Princess Mikasa’s Mikimoto Tiara

Happy Birthday to Yuriko, Princess Mikasa, who celebrates her 100th Birthday today! The illustrious Aristocrat who married the Emperor’s brother during the Second World War, who is now the oldest member of the Imperial Family, Princess Mikasa has worn several splendid jewels over the past eight decades, but she has primarily worn her Mikimoto Tiara and Parure!

But first, lets learn about Princess Mikasa! The second daughter of Viscount Masanari Takagi and Kuniko Irie, a second cousin of Emperor Shōwa, she grew up in Tokyo, where she graduated from Gakushuin Women’s Academy in 1941. The same year, she married Takahito, Prince Mikasa, the youngest brother of Emperor Hirohito. Prince and Princess Mikasa had five children, with the three sons having  predeceased them, and two daughters having left the imperial family upon marriage. The Prince and Princess continued an active round of public duties well into their old age, with the Prince passing away just days after their 75th wedding anniversary in 2016. Princess Mikasa has had health issues in recent years, but continues to reside at the family residence in the grounds of the Akasaka Estate. The Princess is now the oldest member of a reigning Royal Family.

When Yuriko Takagi married Takahito, Prince Mikasa, in 1941, the new Princess Mikasa received a spectacular Diamond Kokoshnik Tiara and a coordinating necklace created by Mikimoto. However, unlike her sisters-in-law, Princess Takamatsu and Princess Chichibu, who had also received Parures on their Weddings, Princess Mikasa was unable to wear the Parure on the Wedding Day due to the ongoing Second World War.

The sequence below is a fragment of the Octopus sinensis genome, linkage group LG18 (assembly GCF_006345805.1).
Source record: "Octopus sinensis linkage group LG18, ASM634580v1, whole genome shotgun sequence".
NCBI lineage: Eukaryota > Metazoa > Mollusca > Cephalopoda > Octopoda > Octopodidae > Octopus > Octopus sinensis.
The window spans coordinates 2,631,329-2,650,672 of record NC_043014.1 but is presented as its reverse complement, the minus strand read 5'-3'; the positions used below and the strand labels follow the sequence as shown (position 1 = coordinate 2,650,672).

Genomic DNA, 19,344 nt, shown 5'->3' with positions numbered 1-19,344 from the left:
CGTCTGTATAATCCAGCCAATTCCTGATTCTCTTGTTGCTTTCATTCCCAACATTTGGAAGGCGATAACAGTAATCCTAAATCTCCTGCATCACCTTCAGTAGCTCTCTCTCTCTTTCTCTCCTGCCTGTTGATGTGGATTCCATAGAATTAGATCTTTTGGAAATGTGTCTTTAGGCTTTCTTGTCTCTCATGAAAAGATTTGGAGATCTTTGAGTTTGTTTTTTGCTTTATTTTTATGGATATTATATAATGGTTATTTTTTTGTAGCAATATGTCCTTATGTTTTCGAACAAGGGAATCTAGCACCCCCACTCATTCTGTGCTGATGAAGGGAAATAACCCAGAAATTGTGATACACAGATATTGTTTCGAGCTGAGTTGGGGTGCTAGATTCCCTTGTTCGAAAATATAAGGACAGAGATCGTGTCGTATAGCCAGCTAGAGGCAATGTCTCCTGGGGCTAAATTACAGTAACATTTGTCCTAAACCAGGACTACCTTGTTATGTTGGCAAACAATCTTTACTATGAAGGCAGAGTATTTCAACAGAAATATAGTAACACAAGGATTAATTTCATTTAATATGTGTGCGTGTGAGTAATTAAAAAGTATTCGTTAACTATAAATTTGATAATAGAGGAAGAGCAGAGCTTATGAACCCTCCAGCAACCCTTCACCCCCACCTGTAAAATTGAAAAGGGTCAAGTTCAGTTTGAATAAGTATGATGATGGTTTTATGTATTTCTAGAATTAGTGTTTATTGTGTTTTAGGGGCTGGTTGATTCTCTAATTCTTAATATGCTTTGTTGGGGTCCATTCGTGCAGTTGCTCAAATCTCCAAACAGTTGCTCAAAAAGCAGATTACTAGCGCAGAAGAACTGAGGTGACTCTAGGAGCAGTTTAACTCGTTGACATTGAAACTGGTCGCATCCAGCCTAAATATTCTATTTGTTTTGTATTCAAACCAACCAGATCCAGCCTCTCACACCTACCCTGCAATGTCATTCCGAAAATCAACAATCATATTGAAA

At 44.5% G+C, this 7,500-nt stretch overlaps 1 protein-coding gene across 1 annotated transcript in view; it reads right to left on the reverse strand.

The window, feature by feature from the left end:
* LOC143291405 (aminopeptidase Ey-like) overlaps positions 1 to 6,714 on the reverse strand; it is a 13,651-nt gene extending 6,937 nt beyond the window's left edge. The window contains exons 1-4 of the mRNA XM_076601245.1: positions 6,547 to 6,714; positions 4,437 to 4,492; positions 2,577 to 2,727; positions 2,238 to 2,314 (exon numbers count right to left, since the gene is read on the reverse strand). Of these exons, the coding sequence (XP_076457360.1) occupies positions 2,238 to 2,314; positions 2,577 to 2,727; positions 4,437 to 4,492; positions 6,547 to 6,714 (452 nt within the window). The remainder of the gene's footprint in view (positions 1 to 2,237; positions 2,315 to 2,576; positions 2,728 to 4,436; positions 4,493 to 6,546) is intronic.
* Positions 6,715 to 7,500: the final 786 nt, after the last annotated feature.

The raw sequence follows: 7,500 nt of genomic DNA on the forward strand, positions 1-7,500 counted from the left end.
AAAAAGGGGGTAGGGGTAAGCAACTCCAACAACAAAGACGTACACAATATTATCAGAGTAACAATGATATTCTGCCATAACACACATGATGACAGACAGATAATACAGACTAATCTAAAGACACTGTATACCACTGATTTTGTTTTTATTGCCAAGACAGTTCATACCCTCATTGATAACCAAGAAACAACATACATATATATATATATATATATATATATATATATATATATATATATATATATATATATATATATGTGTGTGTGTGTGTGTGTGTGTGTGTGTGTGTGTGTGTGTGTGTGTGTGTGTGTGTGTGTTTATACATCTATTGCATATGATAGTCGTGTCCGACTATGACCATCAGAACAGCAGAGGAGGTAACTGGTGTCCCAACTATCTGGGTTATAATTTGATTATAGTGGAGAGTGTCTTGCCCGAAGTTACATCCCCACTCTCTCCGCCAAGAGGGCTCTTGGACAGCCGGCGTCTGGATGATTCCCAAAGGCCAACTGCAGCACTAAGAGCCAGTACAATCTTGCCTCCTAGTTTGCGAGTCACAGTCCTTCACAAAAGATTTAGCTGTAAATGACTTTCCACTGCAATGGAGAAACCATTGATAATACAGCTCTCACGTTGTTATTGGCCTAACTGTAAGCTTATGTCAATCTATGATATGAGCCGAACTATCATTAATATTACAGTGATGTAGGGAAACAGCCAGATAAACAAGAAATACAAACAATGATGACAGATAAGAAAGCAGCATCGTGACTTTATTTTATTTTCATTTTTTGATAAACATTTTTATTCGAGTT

After the end of the War, Princess Mikasa began to wear her Mikimoto Tiara and Parure for State Banquets, remaining her only Tiara through the 1950s and much of the 1960s, including for Princess Alexandra’s visit to Japan, until she began wearing her daughter’s Tiaras. 

Princess Mikasa continued to wear her Mikimoto Tiara and Parure through the 1970s, 1980s and 1990s, with notable appearances at the Celebrations of 2500th Anniversary of the Persian Empire in 1971, the Danish State Visit to Japan in 1981, the Prince and Princess of Wales’ visit in 1986, and the Enthronement of Emperor Akihito in 1990.

The annual Ceremony of New Year’s Celebration at the Imperial Palace in Tokyo is one of the most glittering events in the Japanese calendar, and Princess Mikasa was often photographed wearing the Mikimoto Tiara at the New Years Court, though these days, the Princess does not attend the public audiences, most recently being seen in 2019. 

After the Abdication of Emperor Akihito in 2019, Princess Mikasa made a rare public appearance in the Mikimoto Tiara and Parure for the Sokuigo Choken no Gi Ceremony in the Matsu no Ma State Room in the Imperial Palace, though she did not attend for Emperor Naruhito and Empress Masako’s Banquet to celebrate their Enthronement a few months later.


Leave a Reply